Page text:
I have a number of cases where an unmatched closing delimiter causes the function to raise an IndexError:
Traceback (most recent call last):
File "<string>", line 1, in <module>
File "/private/tmp/delimiters.py", line 10, in check_match
if working_set[-1] != delimiters_map[v]:
IndexError: list index out of range
In particular, it crashes whenever there’s no opening delimiter but there is at least one closing delimiter. Trying to look up the previous opening delimiter will fail, and we get the crash.
This diff fixes the bug, and after that I’m unable to find any other crashes:
- if working_set[-1] != delimiters_map[v]:
+ if (not working_set) or (working_set[-1] != delimiters_map[v]):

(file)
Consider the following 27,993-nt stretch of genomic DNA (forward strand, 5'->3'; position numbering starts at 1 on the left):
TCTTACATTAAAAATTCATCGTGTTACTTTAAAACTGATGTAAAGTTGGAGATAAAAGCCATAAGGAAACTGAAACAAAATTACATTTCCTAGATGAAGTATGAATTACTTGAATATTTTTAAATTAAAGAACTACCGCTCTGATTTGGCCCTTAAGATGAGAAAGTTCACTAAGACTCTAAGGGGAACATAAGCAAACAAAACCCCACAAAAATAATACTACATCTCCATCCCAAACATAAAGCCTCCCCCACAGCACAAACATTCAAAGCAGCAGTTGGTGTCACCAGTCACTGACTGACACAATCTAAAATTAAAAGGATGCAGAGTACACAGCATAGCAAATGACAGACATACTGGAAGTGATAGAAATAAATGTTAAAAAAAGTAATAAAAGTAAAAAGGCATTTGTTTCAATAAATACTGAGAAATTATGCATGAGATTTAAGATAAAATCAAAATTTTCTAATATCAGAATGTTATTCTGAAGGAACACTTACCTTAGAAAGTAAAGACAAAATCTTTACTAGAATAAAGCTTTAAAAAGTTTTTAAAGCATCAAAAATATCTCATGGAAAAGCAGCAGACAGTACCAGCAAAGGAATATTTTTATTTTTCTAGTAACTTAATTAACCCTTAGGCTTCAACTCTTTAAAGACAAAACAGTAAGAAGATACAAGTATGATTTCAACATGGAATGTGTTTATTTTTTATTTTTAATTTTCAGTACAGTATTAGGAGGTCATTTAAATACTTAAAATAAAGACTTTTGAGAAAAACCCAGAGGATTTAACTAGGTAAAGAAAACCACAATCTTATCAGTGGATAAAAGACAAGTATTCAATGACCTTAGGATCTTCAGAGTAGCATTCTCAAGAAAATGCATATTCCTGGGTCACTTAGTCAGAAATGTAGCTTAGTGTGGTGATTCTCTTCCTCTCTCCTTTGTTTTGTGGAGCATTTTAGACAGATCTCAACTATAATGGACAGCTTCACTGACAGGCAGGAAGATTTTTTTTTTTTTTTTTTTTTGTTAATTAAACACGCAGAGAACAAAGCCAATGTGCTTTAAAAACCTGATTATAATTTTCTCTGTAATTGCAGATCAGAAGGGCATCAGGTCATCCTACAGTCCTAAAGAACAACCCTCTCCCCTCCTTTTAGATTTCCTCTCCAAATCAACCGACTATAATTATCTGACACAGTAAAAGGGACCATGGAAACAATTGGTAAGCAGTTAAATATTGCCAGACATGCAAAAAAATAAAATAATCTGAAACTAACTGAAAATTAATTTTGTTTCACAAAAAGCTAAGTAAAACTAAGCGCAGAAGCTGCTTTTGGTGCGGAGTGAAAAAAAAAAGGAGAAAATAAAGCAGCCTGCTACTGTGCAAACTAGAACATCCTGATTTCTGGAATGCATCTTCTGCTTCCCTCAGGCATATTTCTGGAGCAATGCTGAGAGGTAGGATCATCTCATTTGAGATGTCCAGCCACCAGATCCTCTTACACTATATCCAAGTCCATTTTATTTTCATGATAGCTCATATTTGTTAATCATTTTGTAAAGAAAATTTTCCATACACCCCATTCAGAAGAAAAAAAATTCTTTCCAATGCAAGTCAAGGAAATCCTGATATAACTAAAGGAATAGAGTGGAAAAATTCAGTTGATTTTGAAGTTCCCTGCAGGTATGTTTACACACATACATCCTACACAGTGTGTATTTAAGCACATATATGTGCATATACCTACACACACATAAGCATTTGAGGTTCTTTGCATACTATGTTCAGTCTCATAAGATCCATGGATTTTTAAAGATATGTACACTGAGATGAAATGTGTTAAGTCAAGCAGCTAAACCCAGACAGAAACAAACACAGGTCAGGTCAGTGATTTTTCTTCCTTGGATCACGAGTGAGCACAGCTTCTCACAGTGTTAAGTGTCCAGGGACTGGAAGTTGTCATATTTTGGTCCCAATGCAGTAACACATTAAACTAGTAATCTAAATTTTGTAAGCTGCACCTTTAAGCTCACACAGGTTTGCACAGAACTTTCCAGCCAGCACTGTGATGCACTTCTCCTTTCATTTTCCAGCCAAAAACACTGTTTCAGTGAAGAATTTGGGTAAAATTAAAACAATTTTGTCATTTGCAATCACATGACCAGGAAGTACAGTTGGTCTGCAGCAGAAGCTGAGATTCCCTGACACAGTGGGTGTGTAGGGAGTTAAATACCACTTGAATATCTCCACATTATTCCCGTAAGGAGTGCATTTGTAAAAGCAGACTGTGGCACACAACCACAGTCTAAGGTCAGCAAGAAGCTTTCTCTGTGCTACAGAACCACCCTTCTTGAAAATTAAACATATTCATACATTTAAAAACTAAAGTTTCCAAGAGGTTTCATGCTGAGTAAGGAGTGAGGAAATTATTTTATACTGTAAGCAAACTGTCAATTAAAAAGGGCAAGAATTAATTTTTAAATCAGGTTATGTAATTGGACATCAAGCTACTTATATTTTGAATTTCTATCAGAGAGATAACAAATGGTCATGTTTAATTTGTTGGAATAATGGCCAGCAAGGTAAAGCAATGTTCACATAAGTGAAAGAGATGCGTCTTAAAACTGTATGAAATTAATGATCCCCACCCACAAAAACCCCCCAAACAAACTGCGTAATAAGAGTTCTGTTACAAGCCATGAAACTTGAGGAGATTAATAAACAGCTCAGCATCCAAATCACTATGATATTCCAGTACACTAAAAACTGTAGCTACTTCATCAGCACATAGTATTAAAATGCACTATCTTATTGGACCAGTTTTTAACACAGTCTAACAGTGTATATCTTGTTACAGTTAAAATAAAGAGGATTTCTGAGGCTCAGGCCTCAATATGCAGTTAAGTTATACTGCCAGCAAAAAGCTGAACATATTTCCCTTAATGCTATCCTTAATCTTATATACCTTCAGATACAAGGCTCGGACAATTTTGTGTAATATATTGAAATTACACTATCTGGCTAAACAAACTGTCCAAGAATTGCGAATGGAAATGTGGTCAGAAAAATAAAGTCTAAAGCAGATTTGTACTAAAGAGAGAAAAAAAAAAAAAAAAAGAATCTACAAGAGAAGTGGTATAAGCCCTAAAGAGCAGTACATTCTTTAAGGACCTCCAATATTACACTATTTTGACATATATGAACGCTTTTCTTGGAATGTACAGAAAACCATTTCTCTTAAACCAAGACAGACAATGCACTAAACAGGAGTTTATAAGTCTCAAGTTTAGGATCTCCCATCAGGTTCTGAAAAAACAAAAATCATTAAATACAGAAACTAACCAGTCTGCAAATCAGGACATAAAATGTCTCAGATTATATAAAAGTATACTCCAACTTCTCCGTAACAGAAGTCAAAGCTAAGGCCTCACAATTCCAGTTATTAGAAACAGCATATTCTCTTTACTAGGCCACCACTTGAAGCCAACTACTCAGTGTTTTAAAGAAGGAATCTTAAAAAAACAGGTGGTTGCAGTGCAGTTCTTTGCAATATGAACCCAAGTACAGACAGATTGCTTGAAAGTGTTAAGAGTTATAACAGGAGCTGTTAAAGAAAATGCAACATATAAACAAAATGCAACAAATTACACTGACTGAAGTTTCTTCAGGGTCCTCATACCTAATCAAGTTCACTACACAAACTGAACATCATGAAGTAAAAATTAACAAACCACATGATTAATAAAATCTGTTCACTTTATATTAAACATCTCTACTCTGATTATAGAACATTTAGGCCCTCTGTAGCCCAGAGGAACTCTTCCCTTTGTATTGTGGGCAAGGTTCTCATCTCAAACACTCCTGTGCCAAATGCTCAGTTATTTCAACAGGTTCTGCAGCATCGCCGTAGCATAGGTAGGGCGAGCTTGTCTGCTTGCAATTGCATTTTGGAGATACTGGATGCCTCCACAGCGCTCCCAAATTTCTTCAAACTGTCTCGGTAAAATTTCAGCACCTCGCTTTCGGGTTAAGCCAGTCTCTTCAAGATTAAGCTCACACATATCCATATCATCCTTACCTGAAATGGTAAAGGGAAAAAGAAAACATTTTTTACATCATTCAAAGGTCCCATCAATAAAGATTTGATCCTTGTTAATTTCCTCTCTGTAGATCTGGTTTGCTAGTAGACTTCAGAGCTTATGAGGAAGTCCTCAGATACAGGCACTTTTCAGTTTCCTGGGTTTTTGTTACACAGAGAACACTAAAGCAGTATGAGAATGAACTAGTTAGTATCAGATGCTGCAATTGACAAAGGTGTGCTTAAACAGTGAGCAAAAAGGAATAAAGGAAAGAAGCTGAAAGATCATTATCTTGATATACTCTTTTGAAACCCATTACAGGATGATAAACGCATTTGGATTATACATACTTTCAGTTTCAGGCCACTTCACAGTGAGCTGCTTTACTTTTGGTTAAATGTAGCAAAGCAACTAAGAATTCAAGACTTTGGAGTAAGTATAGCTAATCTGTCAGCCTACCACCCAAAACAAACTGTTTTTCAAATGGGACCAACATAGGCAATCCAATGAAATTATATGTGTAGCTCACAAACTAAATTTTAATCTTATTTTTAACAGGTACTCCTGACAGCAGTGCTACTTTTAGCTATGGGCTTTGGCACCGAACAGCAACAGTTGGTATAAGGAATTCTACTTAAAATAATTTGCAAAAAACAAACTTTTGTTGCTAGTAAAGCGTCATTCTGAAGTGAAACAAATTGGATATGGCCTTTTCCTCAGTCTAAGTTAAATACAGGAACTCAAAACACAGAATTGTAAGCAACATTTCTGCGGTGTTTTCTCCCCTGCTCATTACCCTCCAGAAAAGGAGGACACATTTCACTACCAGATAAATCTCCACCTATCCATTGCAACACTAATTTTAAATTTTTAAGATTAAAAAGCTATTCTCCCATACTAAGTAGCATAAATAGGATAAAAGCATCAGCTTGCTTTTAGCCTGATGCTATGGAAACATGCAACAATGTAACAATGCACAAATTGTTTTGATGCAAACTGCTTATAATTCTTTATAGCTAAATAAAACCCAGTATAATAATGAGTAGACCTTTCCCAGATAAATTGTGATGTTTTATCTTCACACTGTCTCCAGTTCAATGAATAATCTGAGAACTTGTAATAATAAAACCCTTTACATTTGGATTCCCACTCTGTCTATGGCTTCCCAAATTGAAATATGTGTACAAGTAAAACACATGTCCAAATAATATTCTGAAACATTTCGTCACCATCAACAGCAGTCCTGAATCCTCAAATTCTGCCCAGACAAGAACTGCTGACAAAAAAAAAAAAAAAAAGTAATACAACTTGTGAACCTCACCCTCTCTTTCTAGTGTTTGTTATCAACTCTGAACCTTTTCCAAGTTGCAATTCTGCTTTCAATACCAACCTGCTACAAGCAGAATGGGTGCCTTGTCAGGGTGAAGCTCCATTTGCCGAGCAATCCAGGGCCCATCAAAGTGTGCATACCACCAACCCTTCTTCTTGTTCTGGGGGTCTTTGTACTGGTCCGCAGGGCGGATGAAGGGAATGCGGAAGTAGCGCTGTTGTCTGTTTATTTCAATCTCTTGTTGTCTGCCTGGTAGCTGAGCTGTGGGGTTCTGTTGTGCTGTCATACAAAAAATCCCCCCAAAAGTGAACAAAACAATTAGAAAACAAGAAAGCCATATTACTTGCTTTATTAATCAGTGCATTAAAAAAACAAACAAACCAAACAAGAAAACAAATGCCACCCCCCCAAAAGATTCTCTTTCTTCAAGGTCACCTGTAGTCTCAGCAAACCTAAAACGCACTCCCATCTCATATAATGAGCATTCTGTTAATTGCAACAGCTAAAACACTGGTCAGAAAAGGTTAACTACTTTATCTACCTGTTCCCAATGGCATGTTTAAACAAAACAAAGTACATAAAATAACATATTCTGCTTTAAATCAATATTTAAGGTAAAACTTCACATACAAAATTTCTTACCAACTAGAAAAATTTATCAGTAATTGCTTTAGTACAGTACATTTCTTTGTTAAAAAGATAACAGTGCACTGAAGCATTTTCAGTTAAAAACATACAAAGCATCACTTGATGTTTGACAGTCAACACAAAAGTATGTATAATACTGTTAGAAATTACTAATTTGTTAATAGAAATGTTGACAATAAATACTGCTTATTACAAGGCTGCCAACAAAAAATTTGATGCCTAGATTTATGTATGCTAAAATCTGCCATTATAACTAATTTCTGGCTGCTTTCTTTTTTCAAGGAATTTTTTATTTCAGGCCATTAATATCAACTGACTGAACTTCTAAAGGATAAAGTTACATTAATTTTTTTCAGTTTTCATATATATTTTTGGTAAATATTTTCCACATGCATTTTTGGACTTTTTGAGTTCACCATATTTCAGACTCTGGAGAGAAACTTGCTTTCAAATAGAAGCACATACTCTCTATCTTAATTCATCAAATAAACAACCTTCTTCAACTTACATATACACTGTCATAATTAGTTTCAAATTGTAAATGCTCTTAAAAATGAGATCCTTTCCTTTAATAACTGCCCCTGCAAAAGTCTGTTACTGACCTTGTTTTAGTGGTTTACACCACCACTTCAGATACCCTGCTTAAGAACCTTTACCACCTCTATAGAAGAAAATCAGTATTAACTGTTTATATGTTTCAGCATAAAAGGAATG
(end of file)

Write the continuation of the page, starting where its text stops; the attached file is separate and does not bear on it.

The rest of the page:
How did I find this bug? (Hint: I’m not just lucky)
I used the Hypothesis testing library (mild disclaimer: I’m friends with the library author, and I’ve done bits of work on it).
Your function should always return either
False, whatever text we give it as input. We can write a test with Hypothesis that asserts this is the case:
from hypothesis import given, strategies as st
"""`check_match()` returns a boolean for any given text input."""
assert check_match(xs) in (True, False)
When you run this with py.test, it tries 200 different, randomly-generated strings and quickly discovers the bug.
Once I patched the bug, I ran this test a bunch more times, and was unable to find any other crashes. That suggests any remaining crashers are at least rare, if even extant.
(Writing a test with Hypothesis that asserts a stronger form of correctness than “doesn’t crash” is left as an exercise for the reader.)